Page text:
Let the Circle Be Unbroken: Culturally Responsive Pedagogy and Novice, African American, Elementary School Teachers Open Access

Faison, Morgan Zacheya-Jewel (2016)

Permanent URL: https://etd.library.emory.edu/concern/etds/s1784m28s?locale=en


Over the past thirty years, education policy groups, teacher education programs, and state education departments have galvanized their efforts to recruit more African American teachers. Despite these efforts, however, recent data shows high rates of attrition among novice, African Americans entering the field (U.S. Dept. of Education, 2016). Foster (1997), Irvine (1991), and Ladson-Billings (1995) have noted relationships between the beliefs and practices of exemplary veteran, African American teachers and culturally responsive pedagogy. Yet, an analysis of the beliefs and practices of younger, novice African American teachers and culturally responsive pedagogy had not been fully undertaken before this study was conducted. This dissertation study examined the beliefs, practices, and socialization experiences of four, novice, African American teachers who worked in different elementary school settings in an urban school district in the U.S. South. Specifically, the following research questions guided this study:

1: What are the beliefs and practices of exemplary, novice African American teachers?

2: What are the family and community, early schooling, teacher education, and mentoring experiences that inform the beliefs and practices of exemplary, novice African American teachers?

3: What is the relationship between exemplary, novice African American teachers' family and community, early schooling, teacher education, and mentoring experiences and their beliefs and practices?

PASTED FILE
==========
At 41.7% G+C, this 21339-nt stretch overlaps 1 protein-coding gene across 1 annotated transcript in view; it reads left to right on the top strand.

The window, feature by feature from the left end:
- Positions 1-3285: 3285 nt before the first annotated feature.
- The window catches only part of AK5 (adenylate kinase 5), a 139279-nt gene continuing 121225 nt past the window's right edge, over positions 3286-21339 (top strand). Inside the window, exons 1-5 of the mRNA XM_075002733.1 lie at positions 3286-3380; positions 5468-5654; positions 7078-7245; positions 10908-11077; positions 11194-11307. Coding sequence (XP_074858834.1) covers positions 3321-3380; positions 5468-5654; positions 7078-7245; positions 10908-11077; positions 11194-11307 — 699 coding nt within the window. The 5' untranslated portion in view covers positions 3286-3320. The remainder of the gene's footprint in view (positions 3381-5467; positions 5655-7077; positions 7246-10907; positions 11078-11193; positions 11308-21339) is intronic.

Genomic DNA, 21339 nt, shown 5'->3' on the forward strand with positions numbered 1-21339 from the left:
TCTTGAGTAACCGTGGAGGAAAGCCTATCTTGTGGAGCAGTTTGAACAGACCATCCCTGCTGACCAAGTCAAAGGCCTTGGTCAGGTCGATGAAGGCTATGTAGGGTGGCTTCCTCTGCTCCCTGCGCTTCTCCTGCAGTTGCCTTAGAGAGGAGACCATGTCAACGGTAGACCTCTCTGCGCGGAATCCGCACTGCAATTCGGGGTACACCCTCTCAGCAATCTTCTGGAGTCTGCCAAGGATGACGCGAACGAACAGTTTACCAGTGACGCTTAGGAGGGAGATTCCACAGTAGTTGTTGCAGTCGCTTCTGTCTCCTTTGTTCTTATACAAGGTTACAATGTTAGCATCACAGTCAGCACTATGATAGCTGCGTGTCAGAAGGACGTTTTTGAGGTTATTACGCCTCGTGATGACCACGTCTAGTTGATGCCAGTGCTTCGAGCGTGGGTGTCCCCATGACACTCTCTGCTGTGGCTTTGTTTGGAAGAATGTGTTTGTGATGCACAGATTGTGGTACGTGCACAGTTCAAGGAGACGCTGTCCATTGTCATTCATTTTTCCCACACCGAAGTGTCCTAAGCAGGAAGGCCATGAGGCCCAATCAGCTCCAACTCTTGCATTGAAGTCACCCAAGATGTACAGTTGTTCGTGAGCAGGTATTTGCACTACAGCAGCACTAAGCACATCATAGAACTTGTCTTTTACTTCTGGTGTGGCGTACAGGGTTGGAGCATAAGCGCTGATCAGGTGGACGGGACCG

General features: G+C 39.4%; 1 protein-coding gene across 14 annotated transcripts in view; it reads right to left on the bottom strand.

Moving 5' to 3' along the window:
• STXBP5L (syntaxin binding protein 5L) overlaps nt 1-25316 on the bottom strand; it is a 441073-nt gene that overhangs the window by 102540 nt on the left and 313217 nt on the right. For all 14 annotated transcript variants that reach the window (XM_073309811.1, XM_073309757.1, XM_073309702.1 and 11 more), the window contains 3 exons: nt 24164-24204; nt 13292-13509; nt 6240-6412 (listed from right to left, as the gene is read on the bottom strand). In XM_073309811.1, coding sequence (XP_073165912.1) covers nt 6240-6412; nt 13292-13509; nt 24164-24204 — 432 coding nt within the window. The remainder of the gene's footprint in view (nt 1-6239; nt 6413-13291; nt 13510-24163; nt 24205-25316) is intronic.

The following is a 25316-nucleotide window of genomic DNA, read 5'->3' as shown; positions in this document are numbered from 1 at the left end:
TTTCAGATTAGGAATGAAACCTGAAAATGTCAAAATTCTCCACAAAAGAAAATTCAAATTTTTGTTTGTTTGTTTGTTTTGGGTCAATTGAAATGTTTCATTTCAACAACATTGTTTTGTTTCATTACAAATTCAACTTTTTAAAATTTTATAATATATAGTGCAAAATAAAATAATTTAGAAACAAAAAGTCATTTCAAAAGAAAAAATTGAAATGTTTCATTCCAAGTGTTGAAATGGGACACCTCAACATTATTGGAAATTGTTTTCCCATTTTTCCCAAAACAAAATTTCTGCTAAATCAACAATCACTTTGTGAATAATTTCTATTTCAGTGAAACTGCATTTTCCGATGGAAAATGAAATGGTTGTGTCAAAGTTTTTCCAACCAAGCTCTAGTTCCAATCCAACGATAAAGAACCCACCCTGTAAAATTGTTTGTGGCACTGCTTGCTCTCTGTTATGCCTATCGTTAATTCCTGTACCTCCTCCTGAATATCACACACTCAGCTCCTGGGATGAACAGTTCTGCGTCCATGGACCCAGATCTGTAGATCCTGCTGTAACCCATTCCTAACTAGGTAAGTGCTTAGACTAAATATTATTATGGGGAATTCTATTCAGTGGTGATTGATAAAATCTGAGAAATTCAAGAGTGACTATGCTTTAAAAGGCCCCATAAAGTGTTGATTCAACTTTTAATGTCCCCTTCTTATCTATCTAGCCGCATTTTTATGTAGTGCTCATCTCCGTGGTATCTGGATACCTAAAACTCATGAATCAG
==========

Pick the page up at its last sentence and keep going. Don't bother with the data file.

4: What other variables do exemplary, novice African American teachers describe as influential to their beliefs and practices?

The participants were sampled through a process of community nomination (Foster, 1997) and by varying their professional entry pathway. Through a blending of case study and narrative inquiry methodologies, the findings confirmed that participants had strikingly similar beliefs and practices when compared to their veteran, African American teacher predecessors. Furthermore, the participants drew from their shared beliefs, values, norms, and experiences to enact culturally responsive pedagogies. Likewise, the study revealed a continuity of intergenerational cultural transmission through various socialization experiences. The study concludes with several implications for teacher education research, policy, and practice.

Table of Contents


Statement and Significance of the Problem. 3

Research Questions. 7

Definition of Terms. 7

THEORETICAL Considerations. 8

Culture and Cultural Transmission. 9

Culturally Responsive Pedagogy. 11

African American Teachers and Culturally Responsive Pedagogy. 14


Literature Search Strategy. 15

Personal Backgrounds. 16

Teacher Education. 19

Mentoring. 24

Beliefs. 27

Practices. 31

Limitations of the Literature on Novice, African American Teachers. 35

Methodology. 37

Pilot Study. 39

Participant Selection. 41

Data Collection. 42

Coding and Analysis. 44

Authenticity and Trustworthiness. 45


The District. 48

Case 1: Nia's Story. 49

Case 2: Cassidy's Story. 73

Case 3: Patrice's Story. 98

Case 4: Monica's Story. 129

Cross-Case Analysis. 148

Research Question One. 148

Research Question Two. 163

Research Question Three. 174

Research Question Four. 180


Culturally Responsive Pedagogy. 183

Intergenerational Cultural Transmission. 185

Limitations. 188

Implications for Research. 189

Implications for Policy. 190

Implications for Practice. 193




Appendix A: Literature Review Chart. 214

Appendix B: Participant Table. 218

Appendix C: Conversation Guide. 219

Appendix D: Document Summary Form. 221

Appendix E: Diagram of Qualitative Data Analysis. 222

Appendix F: Cross-Case Analysis Matrix. 223

Appendix G: Autobiographical Narrative. 224

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